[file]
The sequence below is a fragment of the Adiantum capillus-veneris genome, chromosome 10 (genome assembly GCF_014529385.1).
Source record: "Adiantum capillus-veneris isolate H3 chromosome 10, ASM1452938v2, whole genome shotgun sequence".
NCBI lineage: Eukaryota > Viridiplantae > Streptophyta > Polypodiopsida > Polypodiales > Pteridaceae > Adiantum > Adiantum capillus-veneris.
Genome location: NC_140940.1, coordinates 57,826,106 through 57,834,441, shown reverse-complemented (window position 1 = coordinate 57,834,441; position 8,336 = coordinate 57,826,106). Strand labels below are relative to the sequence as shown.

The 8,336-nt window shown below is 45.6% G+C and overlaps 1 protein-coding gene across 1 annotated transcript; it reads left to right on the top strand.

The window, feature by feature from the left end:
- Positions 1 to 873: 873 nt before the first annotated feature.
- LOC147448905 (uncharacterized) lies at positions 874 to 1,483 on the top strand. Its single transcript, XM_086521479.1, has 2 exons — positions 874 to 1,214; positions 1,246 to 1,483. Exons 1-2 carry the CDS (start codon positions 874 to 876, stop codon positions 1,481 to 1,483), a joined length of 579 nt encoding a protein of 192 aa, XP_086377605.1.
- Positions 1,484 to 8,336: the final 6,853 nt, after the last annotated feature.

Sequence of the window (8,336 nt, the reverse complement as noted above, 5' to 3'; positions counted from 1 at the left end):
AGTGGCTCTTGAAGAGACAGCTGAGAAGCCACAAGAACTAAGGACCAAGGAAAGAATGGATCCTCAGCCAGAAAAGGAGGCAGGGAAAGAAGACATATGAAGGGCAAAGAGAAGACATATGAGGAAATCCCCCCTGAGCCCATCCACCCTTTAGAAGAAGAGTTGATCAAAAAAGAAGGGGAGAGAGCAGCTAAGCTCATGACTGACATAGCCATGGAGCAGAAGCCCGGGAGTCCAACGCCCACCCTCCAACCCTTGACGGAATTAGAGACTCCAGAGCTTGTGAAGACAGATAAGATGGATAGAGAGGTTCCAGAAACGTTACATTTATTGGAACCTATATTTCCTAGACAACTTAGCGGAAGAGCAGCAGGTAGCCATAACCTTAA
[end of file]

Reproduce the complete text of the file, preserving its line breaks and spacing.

The sequence below is a fragment of the Adiantum capillus-veneris genome, chromosome 10 (genome assembly GCF_014529385.1).
Source record: "Adiantum capillus-veneris isolate H3 chromosome 10, ASM1452938v2, whole genome shotgun sequence".
NCBI lineage: Eukaryota > Viridiplantae > Streptophyta > Polypodiopsida > Polypodiales > Pteridaceae > Adiantum > Adiantum capillus-veneris.
Genome location: NC_140940.1, coordinates 57,826,106 through 57,834,441, shown reverse-complemented (window position 1 = coordinate 57,834,441; position 8,336 = coordinate 57,826,106). Strand labels below are relative to the sequence as shown.

The 8,336-nt window shown below is 45.6% G+C and overlaps 1 protein-coding gene across 1 annotated transcript; it reads left to right on the top strand.

The window, feature by feature from the left end:
- Positions 1 to 873: 873 nt before the first annotated feature.
- LOC147448905 (uncharacterized) lies at positions 874 to 1,483 on the top strand. Its single transcript, XM_086521479.1, has 2 exons — positions 874 to 1,214; positions 1,246 to 1,483. Exons 1-2 carry the CDS (start codon positions 874 to 876, stop codon positions 1,481 to 1,483), a joined length of 579 nt encoding a protein of 192 aa, XP_086377605.1.
- Positions 1,484 to 8,336: the final 6,853 nt, after the last annotated feature.

Sequence of the window (8,336 nt, the reverse complement as noted above, 5' to 3'; positions counted from 1 at the left end):
AGTGGCTCTTGAAGAGACAGCTGAGAAGCCACAAGAACTAAGGACCAAGGAAAGAATGGATCCTCAGCCAGAAAAGGAGGCAGGGAAAGAAGACATATGAAGGGCAAAGAGAAGACATATGAGGAAATCCCCCCTGAGCCCATCCACCCTTTAGAAGAAGAGTTGATCAAAAAAGAAGGGGAGAGAGCAGCTAAGCTCATGACTGACATAGCCATGGAGCAGAAGCCCGGGAGTCCAACGCCCACCCTCCAACCCTTGACGGAATTAGAGACTCCAGAGCTTGTGAAGACAGATAAGATGGATAGAGAGGTTCCAGAAACGTTACATTTATTGGAACCTATATTTCCTAGACAACTTAGCGGAAGAGCAGCAGGTAGCCATAACCTTAA